Claim: Study produced by fast food companies proves the more overweight one is, the healthier one is.
Example: [Collected via e-mail, April 2008]
A new report shows that being overweight is not as harmful as is commonly believed, and actually confers some surprising health benefits.
Being five to ten pounds overweight could protect people from ailments ranging from tuberculosis to Alzheimer’s disease, research
Those carrying 15 to 25 extra pounds are better able to recover from adverse conditions such as emphysema, pneumonia, and various injuries and infections, states the report.
Thirty to forty pounds of flab could help fend off breast, kidney, pancreatic, prostate, and colon cancer. And an extra fifty pounds on the scale may improve eyesight, reverse baldness, cure the common cold, and reduce global warming.
In general, the report concludes, overweight people are happier, more successful in business, smarter, and friendlier.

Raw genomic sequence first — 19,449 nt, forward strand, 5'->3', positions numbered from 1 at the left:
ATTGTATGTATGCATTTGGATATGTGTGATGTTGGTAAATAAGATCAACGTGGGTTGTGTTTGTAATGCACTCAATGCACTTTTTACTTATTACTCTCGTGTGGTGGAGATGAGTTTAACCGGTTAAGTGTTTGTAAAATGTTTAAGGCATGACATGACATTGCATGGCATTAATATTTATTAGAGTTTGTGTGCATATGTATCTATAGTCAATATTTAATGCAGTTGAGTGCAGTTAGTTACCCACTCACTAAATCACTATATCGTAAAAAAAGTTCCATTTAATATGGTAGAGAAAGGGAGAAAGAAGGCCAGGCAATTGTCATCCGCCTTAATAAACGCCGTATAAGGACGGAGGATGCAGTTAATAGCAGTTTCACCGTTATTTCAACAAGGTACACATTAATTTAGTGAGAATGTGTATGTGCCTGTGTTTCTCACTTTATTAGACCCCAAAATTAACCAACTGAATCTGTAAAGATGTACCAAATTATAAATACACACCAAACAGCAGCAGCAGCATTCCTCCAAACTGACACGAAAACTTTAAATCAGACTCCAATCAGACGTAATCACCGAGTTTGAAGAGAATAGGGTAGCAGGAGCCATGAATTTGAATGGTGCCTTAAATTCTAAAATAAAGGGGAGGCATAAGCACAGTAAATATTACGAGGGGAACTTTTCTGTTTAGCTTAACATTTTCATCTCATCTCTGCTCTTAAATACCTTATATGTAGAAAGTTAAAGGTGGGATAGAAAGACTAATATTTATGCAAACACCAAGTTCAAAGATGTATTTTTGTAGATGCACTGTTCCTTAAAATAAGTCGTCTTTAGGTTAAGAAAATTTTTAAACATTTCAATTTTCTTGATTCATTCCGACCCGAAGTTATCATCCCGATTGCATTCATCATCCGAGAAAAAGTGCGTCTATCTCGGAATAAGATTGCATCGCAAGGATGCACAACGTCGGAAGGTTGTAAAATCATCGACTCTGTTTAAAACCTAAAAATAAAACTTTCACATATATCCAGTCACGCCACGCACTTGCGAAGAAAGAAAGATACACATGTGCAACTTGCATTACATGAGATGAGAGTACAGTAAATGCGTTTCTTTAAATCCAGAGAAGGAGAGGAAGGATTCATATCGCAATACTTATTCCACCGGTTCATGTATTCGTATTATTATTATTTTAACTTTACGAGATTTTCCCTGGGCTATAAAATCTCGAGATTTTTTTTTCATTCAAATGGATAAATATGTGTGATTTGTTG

“This just goes to show that conventional wisdom is wrong,” said a spokeswoman for the study group. “Not to mention the hundreds of studies that came before!”
The study was funded by a research grant from McDonald’s, Burger King, Jack in the Box, Taco Bell, Domino’s Pizza, Starbucks, Haagen Dazs, Sara Lee, and Krispy Kreme.
Origins: Short and sweet, this is a leg-pull: no such study was undertaken by a conglomerate of fast food entities, nor did any report produced by anyone else yield such results. Yet the
hoax “report” was well crafted: Its opening claim that “Those carrying 15 to
This bit of humor fits well with japes wherein lettuce and other typical diet foods are suddenly discovered to contribute mightily to weight gain while ice cream and chocolate turn out to be nature’s true fat burners. Oh, would that it were that easy!
This is a well-executed humor piece. Note that its more outrageous claims (significant amounts of additional weight “improve eyesight, reverse baldness, cure the common cold, and reduce global warming”) are aired only after the reader has been somewhat lulled into a state of credulity by the more plausible-sounding assertions made earlier in the article.
Barbara “lettuce pray” Mikkelson
Last updated: 12 May 2008
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